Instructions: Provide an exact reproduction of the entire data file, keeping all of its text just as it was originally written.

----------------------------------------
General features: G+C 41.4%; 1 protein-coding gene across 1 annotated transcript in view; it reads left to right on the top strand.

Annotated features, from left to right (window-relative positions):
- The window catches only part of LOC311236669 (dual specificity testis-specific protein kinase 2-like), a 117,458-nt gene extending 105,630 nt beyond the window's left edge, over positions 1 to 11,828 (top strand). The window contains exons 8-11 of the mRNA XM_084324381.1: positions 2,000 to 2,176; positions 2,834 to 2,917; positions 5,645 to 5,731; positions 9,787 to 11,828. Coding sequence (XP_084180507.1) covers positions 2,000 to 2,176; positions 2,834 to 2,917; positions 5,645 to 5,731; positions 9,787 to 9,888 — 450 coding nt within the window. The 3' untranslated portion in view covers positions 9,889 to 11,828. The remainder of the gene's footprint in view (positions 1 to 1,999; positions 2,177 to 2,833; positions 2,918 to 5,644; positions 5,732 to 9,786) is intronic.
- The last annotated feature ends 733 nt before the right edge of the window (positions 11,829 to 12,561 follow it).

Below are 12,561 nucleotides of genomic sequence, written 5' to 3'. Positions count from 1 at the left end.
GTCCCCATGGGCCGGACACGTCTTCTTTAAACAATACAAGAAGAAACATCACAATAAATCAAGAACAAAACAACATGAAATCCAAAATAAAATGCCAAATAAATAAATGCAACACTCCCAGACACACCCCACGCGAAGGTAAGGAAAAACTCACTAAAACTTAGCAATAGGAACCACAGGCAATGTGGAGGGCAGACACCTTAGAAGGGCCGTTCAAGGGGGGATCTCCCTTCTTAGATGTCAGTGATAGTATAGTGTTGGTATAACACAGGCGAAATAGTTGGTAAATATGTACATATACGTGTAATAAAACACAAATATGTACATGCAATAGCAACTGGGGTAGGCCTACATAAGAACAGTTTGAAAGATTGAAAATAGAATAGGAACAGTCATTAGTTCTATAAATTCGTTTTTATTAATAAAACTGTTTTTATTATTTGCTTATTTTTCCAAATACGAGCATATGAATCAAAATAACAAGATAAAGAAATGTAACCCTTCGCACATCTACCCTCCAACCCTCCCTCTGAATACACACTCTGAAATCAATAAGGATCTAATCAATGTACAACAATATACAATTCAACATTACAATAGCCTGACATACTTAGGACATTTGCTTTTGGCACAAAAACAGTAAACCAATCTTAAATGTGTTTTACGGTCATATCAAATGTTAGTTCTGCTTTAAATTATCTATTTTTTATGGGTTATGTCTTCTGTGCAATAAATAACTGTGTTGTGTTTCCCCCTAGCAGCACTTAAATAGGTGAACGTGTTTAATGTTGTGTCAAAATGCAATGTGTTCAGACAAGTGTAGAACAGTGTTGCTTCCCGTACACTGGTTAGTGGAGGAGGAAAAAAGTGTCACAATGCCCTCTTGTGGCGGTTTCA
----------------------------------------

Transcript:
General features: G+C 41.4%; 1 protein-coding gene across 1 annotated transcript in view; it reads left to right on the top strand.

Annotated features, from left to right (window-relative positions):
- The window catches only part of LOC311236669 (dual specificity testis-specific protein kinase 2-like), a 117,458-nt gene extending 105,630 nt beyond the window's left edge, over positions 1 to 11,828 (top strand). The window contains exons 8-11 of the mRNA XM_084324381.1: positions 2,000 to 2,176; positions 2,834 to 2,917; positions 5,645 to 5,731; positions 9,787 to 11,828. Coding sequence (XP_084180507.1) covers positions 2,000 to 2,176; positions 2,834 to 2,917; positions 5,645 to 5,731; positions 9,787 to 9,888 — 450 coding nt within the window. The 3' untranslated portion in view covers positions 9,889 to 11,828. The remainder of the gene's footprint in view (positions 1 to 1,999; positions 2,177 to 2,833; positions 2,918 to 5,644; positions 5,732 to 9,786) is intronic.
- The last annotated feature ends 733 nt before the right edge of the window (positions 11,829 to 12,561 follow it).

Below are 12,561 nucleotides of genomic sequence, written 5' to 3'. Positions count from 1 at the left end.
GTCCCCATGGGCCGGACACGTCTTCTTTAAACAATACAAGAAGAAACATCACAATAAATCAAGAACAAAACAACATGAAATCCAAAATAAAATGCCAAATAAATAAATGCAACACTCCCAGACACACCCCACGCGAAGGTAAGGAAAAACTCACTAAAACTTAGCAATAGGAACCACAGGCAATGTGGAGGGCAGACACCTTAGAAGGGCCGTTCAAGGGGGGATCTCCCTTCTTAGATGTCAGTGATAGTATAGTGTTGGTATAACACAGGCGAAATAGTTGGTAAATATGTACATATACGTGTAATAAAACACAAATATGTACATGCAATAGCAACTGGGGTAGGCCTACATAAGAACAGTTTGAAAGATTGAAAATAGAATAGGAACAGTCATTAGTTCTATAAATTCGTTTTTATTAATAAAACTGTTTTTATTATTTGCTTATTTTTCCAAATACGAGCATATGAATCAAAATAACAAGATAAAGAAATGTAACCCTTCGCACATCTACCCTCCAACCCTCCCTCTGAATACACACTCTGAAATCAATAAGGATCTAATCAATGTACAACAATATACAATTCAACATTACAATAGCCTGACATACTTAGGACATTTGCTTTTGGCACAAAAACAGTAAACCAATCTTAAATGTGTTTTACGGTCATATCAAATGTTAGTTCTGCTTTAAATTATCTATTTTTTATGGGTTATGTCTTCTGTGCAATAAATAACTGTGTTGTGTTTCCCCCTAGCAGCACTTAAATAGGTGAACGTGTTTAATGTTGTGTCAAAATGCAATGTGTTCAGACAAGTGTAGAACAGTGTTGCTTCCCGTACACTGGTTAGTGGAGGAGGAAAAAAGTGTCACAATGCCCTCTTGTGGCGGTTTCA